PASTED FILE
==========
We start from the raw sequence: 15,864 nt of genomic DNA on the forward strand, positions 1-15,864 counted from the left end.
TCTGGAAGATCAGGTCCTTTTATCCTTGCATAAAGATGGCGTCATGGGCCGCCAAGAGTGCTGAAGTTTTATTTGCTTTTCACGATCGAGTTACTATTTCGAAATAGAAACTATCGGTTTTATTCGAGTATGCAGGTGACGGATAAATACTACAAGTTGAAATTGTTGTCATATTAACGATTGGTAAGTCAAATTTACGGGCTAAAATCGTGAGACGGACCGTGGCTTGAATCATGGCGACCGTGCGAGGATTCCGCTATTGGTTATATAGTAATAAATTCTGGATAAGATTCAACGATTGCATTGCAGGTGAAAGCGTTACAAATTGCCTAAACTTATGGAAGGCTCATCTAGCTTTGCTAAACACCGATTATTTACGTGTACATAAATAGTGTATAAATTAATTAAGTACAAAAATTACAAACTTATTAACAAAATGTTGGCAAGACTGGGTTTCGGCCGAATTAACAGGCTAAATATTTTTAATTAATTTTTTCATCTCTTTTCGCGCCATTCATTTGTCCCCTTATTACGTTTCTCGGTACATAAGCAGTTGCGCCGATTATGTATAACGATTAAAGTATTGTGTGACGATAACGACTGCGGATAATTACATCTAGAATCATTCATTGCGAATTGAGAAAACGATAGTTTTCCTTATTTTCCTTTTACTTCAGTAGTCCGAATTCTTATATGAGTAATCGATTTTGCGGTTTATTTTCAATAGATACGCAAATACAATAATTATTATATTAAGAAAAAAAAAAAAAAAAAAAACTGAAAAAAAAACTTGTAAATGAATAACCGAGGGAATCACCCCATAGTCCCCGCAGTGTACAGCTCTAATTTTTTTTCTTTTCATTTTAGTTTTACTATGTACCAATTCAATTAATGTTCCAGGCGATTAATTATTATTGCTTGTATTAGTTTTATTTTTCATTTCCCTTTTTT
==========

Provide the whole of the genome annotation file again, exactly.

We start from the raw sequence: 15,864 nt of genomic DNA on the forward strand, positions 1-15,864 counted from the left end.
TCTGGAAGATCAGGTCCTTTTATCCTTGCATAAAGATGGCGTCATGGGCCGCCAAGAGTGCTGAAGTTTTATTTGCTTTTCACGATCGAGTTACTATTTCGAAATAGAAACTATCGGTTTTATTCGAGTATGCAGGTGACGGATAAATACTACAAGTTGAAATTGTTGTCATATTAACGATTGGTAAGTCAAATTTACGGGCTAAAATCGTGAGACGGACCGTGGCTTGAATCATGGCGACCGTGCGAGGATTCCGCTATTGGTTATATAGTAATAAATTCTGGATAAGATTCAACGATTGCATTGCAGGTGAAAGCGTTACAAATTGCCTAAACTTATGGAAGGCTCATCTAGCTTTGCTAAACACCGATTATTTACGTGTACATAAATAGTGTATAAATTAATTAAGTACAAAAATTACAAACTTATTAACAAAATGTTGGCAAGACTGGGTTTCGGCCGAATTAACAGGCTAAATATTTTTAATTAATTTTTTCATCTCTTTTCGCGCCATTCATTTGTCCCCTTATTACGTTTCTCGGTACATAAGCAGTTGCGCCGATTATGTATAACGATTAAAGTATTGTGTGACGATAACGACTGCGGATAATTACATCTAGAATCATTCATTGCGAATTGAGAAAACGATAGTTTTCCTTATTTTCCTTTTACTTCAGTAGTCCGAATTCTTATATGAGTAATCGATTTTGCGGTTTATTTTCAATAGATACGCAAATACAATAATTATTATATTAAGAAAAAAAAAAAAAAAAAAAACTGAAAAAAAAACTTGTAAATGAATAACCGAGGGAATCACCCCATAGTCCCCGCAGTGTACAGCTCTAATTTTTTTTCTTTTCATTTTAGTTTTACTATGTACCAATTCAATTAATGTTCCAGGCGATTAATTATTATTGCTTGTATTAGTTTTATTTTTCATTTCCCTTTTTT